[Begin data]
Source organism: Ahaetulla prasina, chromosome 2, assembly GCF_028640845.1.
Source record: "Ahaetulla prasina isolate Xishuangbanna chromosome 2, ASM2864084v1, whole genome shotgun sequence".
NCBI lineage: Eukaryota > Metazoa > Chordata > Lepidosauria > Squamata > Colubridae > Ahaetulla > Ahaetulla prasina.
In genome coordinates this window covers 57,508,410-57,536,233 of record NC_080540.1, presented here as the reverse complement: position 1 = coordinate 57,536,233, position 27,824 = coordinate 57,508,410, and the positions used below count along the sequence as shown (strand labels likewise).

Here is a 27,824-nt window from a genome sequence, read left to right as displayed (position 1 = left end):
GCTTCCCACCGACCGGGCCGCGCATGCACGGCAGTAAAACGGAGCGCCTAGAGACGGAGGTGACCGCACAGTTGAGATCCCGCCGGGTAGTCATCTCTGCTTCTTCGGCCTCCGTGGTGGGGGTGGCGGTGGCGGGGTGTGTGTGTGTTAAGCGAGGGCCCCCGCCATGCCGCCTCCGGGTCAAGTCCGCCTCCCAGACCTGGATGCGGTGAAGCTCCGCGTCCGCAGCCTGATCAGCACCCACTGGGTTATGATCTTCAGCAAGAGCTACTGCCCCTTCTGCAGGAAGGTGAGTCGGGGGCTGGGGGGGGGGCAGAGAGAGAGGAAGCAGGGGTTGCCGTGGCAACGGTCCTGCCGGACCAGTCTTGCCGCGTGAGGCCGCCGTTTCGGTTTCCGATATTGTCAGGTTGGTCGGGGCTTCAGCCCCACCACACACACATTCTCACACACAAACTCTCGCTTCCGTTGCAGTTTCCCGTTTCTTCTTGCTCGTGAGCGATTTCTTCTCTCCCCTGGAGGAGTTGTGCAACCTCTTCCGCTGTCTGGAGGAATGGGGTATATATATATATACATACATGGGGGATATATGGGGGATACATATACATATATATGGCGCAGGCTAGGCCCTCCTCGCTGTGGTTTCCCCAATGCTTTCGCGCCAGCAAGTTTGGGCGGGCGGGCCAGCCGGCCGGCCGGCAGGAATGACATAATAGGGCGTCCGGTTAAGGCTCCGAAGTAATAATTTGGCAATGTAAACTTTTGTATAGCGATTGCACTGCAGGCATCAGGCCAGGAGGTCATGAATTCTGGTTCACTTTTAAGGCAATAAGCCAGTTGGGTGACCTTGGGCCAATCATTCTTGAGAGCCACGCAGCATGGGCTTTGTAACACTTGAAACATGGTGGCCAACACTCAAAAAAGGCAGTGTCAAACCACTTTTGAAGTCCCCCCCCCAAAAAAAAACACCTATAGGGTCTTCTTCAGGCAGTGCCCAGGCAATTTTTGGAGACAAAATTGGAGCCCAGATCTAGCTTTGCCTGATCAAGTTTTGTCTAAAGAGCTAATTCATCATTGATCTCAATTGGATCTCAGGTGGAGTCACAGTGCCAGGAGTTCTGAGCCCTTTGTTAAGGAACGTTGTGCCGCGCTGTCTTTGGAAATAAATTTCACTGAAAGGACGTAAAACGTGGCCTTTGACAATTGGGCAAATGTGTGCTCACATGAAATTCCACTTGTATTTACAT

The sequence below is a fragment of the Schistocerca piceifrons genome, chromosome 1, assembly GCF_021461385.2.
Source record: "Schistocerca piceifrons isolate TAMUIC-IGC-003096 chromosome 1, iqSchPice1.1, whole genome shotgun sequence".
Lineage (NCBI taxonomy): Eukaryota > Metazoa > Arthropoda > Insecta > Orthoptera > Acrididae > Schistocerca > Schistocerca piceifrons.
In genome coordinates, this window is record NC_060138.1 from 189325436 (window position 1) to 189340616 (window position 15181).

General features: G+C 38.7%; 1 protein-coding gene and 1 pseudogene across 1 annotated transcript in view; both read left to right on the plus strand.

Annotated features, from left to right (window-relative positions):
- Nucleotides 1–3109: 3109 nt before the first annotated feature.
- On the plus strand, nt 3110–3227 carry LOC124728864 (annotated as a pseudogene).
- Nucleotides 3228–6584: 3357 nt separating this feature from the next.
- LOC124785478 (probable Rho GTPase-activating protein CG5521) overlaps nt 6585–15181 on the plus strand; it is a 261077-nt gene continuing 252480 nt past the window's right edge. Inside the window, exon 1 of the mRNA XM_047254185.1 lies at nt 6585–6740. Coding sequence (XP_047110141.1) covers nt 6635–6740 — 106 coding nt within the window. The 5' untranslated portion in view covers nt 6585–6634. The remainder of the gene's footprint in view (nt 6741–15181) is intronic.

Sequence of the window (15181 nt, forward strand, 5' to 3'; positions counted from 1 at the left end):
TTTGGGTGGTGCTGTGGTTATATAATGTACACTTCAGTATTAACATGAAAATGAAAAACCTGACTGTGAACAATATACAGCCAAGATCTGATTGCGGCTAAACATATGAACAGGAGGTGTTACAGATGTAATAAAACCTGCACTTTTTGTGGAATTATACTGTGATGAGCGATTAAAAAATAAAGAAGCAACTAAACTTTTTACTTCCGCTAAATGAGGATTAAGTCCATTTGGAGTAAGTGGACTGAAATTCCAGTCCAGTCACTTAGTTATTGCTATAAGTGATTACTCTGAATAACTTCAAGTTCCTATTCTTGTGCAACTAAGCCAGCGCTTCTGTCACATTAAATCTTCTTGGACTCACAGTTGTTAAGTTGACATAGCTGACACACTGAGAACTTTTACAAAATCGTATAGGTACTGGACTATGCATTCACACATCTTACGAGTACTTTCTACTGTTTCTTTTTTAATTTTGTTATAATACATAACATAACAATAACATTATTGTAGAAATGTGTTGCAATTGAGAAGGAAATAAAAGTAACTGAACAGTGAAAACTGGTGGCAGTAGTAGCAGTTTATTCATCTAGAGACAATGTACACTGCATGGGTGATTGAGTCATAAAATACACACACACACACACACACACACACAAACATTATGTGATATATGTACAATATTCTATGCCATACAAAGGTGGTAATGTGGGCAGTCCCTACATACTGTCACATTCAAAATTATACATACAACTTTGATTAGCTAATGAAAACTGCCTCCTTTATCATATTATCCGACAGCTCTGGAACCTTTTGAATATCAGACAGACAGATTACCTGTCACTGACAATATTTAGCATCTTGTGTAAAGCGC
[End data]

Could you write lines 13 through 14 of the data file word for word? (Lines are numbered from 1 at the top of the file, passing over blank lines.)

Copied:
- Nucleotides 1–3109: 3109 nt before the first annotated feature.
- On the plus strand, nt 3110–3227 carry LOC124728864 (annotated as a pseudogene).